The laude system demonstrates a student’s distinction and serves as an official acknowledgment of academic achievement by the degree-granting school. Students who earn Latin honors often wear specific cords at their graduation ceremony to set them apart. The honor also appears on the student’s diploma and transcripts – This signals exemplary performance to potential employers and graduate schools.

Schools set their own threshold requirements that must be met for a student to graduate with Latin honors. As of today, no standardization exists amongst colleges and universities. Often, cutoffs are based on either a minimum grade point average (GPA) or percentile rank in a university’s graduating class overall. However, some schools have other requirements in order to qualify for honors, such as writing a thesis. The University of Minnesota, for example, requires students to complete a thesis to qualify for Latin honors.

Sometimes, individual departments within the same university have separate qualification requirements. For example, at the University of Connecticut, qualifying for Latin honors depends on the GPA thresholds of a given major – A student needs a higher GPA to graduate summa cum laude in Education than to graduate summa cum laude in Business.

What are the levels of Latin honors?

There are three standard levels of Latin honors distinction in the laude system.

Cum laude

Cum laude is a Latim term that means “with honor.” In the academic world, it indicates the lowest of the three levels of Latin honors a student can earn.

Magna cum laude

Magna cum laude means “with great honor.” This distinction indicates a higher level of academic achievement than cum laude, and is typically the second highest honor a student can earn.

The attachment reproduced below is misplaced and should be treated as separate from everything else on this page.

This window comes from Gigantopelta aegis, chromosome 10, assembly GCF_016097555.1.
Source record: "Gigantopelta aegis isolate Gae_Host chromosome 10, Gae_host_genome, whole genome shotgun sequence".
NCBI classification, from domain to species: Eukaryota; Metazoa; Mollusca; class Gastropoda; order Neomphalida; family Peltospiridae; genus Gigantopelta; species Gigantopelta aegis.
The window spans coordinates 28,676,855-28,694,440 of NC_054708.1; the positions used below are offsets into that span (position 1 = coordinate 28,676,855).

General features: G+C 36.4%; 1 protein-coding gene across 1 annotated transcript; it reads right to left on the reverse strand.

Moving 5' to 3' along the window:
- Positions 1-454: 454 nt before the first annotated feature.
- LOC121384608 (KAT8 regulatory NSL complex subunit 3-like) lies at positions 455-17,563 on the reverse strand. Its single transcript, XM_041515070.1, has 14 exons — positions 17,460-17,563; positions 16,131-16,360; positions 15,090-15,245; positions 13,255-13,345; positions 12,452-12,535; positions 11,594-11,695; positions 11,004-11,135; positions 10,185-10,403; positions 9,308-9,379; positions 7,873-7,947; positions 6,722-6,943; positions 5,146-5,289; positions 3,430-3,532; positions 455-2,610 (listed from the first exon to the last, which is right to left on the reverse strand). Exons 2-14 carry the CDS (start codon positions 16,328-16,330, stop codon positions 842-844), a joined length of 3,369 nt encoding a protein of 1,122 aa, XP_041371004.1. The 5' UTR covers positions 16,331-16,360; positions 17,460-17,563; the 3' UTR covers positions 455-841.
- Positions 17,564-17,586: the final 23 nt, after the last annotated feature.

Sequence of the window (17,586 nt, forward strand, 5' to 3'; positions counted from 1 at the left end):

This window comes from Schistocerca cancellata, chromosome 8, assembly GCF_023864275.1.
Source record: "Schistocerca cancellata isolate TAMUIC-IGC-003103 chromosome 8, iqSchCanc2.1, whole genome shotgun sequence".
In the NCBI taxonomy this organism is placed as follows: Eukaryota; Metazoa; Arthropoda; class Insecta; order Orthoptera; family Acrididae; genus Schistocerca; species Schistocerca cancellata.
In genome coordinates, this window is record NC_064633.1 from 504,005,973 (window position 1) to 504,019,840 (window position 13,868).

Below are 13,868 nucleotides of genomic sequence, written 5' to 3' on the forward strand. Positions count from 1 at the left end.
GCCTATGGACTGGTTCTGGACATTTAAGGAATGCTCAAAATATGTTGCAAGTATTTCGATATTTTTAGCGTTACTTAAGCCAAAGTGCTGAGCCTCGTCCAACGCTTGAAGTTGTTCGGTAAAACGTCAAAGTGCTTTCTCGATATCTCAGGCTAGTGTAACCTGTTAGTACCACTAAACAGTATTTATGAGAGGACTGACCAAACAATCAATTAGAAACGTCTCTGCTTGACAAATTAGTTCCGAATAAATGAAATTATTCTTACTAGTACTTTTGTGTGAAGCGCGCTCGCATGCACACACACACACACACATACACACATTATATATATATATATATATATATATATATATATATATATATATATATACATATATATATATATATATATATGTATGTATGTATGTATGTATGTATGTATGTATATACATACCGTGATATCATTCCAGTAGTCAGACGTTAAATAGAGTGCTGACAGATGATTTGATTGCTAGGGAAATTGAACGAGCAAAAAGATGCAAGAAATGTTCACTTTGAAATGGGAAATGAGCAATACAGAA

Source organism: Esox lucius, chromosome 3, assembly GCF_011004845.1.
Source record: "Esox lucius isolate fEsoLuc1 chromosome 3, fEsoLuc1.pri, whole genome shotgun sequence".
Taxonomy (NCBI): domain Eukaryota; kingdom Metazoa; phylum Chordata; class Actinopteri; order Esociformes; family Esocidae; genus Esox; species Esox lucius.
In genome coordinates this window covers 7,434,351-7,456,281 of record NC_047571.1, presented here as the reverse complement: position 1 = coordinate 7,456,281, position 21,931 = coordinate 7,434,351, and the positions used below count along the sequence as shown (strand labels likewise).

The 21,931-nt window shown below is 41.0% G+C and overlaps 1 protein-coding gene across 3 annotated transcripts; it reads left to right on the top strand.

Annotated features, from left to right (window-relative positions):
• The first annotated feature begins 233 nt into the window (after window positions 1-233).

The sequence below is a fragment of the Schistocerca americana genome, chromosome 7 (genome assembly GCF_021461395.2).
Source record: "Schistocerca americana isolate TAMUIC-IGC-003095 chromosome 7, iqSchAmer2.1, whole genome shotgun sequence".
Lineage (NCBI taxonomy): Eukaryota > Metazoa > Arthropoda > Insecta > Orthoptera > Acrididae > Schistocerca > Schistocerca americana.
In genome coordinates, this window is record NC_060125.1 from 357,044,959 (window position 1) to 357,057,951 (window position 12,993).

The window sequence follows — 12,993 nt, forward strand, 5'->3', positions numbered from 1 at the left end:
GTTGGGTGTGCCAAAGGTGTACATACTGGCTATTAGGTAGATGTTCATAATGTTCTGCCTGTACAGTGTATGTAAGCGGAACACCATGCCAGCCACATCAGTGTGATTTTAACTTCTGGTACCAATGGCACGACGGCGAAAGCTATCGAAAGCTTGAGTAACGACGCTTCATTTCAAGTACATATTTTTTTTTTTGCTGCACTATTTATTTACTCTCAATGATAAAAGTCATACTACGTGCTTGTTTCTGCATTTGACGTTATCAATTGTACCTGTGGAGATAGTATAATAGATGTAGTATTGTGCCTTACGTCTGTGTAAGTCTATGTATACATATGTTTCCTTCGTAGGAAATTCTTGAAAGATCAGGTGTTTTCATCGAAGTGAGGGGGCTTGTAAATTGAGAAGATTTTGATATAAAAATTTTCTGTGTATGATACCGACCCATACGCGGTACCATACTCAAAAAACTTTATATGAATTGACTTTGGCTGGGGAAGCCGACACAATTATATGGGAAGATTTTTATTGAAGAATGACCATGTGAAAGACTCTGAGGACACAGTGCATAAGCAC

Summa cum laude

Summa cum laude means “with the highest honor.” Summa cum laude is generally the highest Latin honor and awarded only to those students with the most noteworthy academic achievement, highest GPAs, or most outstanding percentile rank. At Yale University, summa cum laude is reserved for the top 5% of graduates.

Other Latin honors

In addition to the three traditional laude system honors, there are also two more Latin honors that schools may use to distinguish exceptional students even further – though these are rarer.

Egregia cum laude, meaning “with outstanding honor,” is sometimes awarded to students who both receive the honor of summa cum laude and have studied a particularly challenging subject. Saint John’s University uses this honor to denote a level above summa cum laude.

Maxima cum laude is an honor that some schools (e.g., The University of Portland) use as a layer of distinction between magna cum laude and summa cum laude.

What GPA do you need to graduate cum laude?